For more complicated types that are already in C syntax, you may want to take advantage of the parse_types_* APIs.

>>> bv.platform.parse_types_from_source('''
enum colors {blue, green, brown};

struct person
{
    char name[20];
    int age;
    colors eyecolor;
};
''')
<types: {'colors': <type: enum>, 'person': <type: struct>}, variables: {}, functions: {}>

If you're importing a large number of headers from an existing project you might find that some features are not compatible with the type parser that Binary Ninja currently uses. In that case, you may find the Header Plugin useful as it attempts to automate the normalization of headers to make them compatible with Binary Ninja's type parser.

NOTE: While they have similar names, be aware that the parse_types APIs live off of the Platform class as they require knowledge of the existing architecture's platform whereas the simpler parse_type_string is accessed directly from the BinaryView class.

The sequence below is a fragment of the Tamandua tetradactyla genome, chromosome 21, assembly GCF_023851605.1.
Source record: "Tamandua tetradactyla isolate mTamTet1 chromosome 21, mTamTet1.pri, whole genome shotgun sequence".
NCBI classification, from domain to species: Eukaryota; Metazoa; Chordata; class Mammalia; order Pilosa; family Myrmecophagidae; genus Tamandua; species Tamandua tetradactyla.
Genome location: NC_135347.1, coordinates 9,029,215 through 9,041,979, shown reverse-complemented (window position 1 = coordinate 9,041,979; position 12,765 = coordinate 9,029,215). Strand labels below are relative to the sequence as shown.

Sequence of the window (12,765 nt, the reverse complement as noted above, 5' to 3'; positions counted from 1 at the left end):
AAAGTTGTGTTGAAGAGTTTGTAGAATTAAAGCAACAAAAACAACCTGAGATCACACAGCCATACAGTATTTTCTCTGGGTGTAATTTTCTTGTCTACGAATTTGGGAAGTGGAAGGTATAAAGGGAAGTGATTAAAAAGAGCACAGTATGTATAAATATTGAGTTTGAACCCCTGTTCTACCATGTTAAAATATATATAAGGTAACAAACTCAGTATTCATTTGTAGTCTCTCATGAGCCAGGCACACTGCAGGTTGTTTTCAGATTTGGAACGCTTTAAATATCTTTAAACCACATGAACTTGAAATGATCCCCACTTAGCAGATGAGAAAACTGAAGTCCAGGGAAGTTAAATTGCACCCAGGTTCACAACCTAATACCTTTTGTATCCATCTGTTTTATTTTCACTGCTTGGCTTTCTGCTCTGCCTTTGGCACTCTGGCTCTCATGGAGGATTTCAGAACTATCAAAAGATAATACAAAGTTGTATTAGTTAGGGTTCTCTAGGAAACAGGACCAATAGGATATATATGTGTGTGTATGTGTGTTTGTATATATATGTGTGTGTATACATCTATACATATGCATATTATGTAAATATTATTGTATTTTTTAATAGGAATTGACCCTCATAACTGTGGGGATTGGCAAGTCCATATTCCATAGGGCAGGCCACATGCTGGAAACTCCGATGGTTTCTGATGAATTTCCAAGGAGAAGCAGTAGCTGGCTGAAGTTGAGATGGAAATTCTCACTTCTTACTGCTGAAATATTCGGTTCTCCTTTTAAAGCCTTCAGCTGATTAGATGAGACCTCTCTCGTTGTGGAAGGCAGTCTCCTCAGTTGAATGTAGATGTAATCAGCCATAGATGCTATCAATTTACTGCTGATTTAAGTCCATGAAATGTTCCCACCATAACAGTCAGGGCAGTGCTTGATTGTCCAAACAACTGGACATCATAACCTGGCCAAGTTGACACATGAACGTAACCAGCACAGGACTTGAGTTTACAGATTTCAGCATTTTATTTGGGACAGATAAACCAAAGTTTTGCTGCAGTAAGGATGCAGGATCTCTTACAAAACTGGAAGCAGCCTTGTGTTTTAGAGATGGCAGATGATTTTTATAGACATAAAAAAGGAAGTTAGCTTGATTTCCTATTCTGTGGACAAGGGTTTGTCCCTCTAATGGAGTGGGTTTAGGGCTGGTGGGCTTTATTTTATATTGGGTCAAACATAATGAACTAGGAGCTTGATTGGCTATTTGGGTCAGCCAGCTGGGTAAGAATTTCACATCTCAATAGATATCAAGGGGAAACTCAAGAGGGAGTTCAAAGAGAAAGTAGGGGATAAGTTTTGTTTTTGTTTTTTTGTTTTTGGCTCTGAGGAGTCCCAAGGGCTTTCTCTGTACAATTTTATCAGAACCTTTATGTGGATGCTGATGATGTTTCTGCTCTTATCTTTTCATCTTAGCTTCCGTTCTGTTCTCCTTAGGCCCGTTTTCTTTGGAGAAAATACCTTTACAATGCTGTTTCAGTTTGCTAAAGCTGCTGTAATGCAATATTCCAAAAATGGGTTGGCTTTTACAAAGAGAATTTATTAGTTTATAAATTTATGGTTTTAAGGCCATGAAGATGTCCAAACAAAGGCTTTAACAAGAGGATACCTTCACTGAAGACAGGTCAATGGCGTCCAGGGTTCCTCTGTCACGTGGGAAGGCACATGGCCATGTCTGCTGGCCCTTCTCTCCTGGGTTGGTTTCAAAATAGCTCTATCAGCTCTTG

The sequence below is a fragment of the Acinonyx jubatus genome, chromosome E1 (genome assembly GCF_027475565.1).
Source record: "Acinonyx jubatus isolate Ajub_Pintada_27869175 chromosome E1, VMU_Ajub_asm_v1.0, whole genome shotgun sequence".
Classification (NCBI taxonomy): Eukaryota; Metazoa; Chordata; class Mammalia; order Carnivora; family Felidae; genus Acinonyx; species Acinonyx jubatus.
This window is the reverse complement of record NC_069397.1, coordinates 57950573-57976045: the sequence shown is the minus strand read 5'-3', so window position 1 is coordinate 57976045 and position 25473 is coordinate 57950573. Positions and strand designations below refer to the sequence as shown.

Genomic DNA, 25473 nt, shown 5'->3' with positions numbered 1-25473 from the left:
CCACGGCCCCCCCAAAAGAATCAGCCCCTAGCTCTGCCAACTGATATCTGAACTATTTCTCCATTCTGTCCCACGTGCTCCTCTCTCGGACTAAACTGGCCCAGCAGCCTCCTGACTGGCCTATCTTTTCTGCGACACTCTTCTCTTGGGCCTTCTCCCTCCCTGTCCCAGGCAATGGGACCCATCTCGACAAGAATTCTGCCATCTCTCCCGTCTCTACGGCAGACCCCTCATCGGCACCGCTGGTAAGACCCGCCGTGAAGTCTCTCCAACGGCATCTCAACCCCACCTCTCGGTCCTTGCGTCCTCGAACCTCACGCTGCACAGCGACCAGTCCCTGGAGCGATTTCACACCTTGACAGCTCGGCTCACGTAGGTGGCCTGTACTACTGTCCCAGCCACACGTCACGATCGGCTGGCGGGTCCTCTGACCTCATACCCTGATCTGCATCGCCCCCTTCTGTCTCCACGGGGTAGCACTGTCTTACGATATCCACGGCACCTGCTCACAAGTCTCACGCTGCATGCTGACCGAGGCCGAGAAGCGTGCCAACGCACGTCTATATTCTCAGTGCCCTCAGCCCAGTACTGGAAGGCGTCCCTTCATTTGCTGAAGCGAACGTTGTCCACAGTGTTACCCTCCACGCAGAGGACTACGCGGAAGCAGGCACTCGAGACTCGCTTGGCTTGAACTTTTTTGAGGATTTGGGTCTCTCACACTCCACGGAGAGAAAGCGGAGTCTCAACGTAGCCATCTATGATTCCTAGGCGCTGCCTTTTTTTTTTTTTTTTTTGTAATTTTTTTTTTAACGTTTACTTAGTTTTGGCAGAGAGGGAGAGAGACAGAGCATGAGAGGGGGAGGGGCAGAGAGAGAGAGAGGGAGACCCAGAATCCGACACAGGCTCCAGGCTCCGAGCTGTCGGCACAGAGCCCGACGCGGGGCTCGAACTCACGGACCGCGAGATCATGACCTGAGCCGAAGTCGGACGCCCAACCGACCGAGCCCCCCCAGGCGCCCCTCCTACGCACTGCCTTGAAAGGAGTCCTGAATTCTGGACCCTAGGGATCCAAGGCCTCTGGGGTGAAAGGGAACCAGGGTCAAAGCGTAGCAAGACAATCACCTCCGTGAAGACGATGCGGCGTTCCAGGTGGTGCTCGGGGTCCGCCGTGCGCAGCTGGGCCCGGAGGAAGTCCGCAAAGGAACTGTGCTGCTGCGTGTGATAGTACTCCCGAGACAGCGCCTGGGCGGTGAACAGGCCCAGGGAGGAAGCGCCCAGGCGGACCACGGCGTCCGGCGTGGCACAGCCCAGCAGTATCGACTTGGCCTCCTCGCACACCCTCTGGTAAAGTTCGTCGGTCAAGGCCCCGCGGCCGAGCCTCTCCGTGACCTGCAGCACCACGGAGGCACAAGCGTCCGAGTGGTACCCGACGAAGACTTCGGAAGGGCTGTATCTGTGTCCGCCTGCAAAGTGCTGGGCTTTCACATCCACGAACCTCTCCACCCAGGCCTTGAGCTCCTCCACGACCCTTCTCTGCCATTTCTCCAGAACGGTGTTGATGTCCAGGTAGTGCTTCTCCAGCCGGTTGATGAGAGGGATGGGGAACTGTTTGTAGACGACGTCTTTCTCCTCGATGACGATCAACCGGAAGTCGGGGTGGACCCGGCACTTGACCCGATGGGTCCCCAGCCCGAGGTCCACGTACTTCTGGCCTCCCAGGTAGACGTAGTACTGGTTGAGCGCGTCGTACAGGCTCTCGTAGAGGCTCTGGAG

Using Type objects

Base types can be easily composed to create simple type objects or added with Structures:

>>> myar = Type.array(Type.char(), 20)
>>> print(repr(myar))
<type: char [20]>

This is useful for creating structures that are not easily created in C syntax, such as sparse structures with only some members defined:

>>> s = types.Structure()
>>> s
<struct: size 0x0>
>>> s.insert(0x20, myar, name='name')
>>> s
<struct: size 0x34>

Adding types

Next, we're going to take the optional step of inserting our type into the current BinaryView with the define_user_type API:

>>> bv.define_user_type("myString", myar)

And we can verify the type shows up in the types view as expected:

Custom type